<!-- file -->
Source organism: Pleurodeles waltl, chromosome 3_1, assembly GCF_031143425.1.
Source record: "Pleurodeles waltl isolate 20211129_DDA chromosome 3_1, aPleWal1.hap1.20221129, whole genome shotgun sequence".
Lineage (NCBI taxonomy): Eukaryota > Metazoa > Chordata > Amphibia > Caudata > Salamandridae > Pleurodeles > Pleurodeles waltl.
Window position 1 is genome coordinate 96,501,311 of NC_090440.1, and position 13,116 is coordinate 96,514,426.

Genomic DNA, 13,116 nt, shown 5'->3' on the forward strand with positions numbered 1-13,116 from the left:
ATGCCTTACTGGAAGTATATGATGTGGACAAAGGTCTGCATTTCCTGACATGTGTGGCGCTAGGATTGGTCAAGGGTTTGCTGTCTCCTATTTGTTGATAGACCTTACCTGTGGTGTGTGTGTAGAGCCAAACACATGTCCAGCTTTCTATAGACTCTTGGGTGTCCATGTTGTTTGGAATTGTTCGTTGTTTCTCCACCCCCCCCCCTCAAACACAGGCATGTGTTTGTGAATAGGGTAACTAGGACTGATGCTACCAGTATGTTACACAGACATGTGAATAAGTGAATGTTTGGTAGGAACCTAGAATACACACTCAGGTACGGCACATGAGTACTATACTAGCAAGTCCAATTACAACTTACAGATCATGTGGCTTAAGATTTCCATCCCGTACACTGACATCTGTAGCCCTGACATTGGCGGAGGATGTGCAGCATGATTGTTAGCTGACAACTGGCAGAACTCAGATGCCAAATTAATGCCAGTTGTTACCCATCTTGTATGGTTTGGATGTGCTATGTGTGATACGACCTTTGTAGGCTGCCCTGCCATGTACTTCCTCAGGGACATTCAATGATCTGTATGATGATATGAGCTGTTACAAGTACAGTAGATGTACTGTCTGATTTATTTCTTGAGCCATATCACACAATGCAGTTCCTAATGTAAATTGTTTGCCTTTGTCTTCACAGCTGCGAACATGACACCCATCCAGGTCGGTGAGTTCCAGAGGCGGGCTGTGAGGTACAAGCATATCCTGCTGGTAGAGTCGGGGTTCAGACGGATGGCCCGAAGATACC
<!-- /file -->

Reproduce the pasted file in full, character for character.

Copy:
Source organism: Pleurodeles waltl, chromosome 3_1, assembly GCF_031143425.1.
Source record: "Pleurodeles waltl isolate 20211129_DDA chromosome 3_1, aPleWal1.hap1.20221129, whole genome shotgun sequence".
Lineage (NCBI taxonomy): Eukaryota > Metazoa > Chordata > Amphibia > Caudata > Salamandridae > Pleurodeles > Pleurodeles waltl.
Window position 1 is genome coordinate 96,501,311 of NC_090440.1, and position 13,116 is coordinate 96,514,426.

Genomic DNA, 13,116 nt, shown 5'->3' on the forward strand with positions numbered 1-13,116 from the left:
ATGCCTTACTGGAAGTATATGATGTGGACAAAGGTCTGCATTTCCTGACATGTGTGGCGCTAGGATTGGTCAAGGGTTTGCTGTCTCCTATTTGTTGATAGACCTTACCTGTGGTGTGTGTGTAGAGCCAAACACATGTCCAGCTTTCTATAGACTCTTGGGTGTCCATGTTGTTTGGAATTGTTCGTTGTTTCTCCACCCCCCCCCCTCAAACACAGGCATGTGTTTGTGAATAGGGTAACTAGGACTGATGCTACCAGTATGTTACACAGACATGTGAATAAGTGAATGTTTGGTAGGAACCTAGAATACACACTCAGGTACGGCACATGAGTACTATACTAGCAAGTCCAATTACAACTTACAGATCATGTGGCTTAAGATTTCCATCCCGTACACTGACATCTGTAGCCCTGACATTGGCGGAGGATGTGCAGCATGATTGTTAGCTGACAACTGGCAGAACTCAGATGCCAAATTAATGCCAGTTGTTACCCATCTTGTATGGTTTGGATGTGCTATGTGTGATACGACCTTTGTAGGCTGCCCTGCCATGTACTTCCTCAGGGACATTCAATGATCTGTATGATGATATGAGCTGTTACAAGTACAGTAGATGTACTGTCTGATTTATTTCTTGAGCCATATCACACAATGCAGTTCCTAATGTAAATTGTTTGCCTTTGTCTTCACAGCTGCGAACATGACACCCATCCAGGTCGGTGAGTTCCAGAGGCGGGCTGTGAGGTACAAGCATATCCTGCTGGTAGAGTCGGGGTTCAGACGGATGGCCCGAAGATACC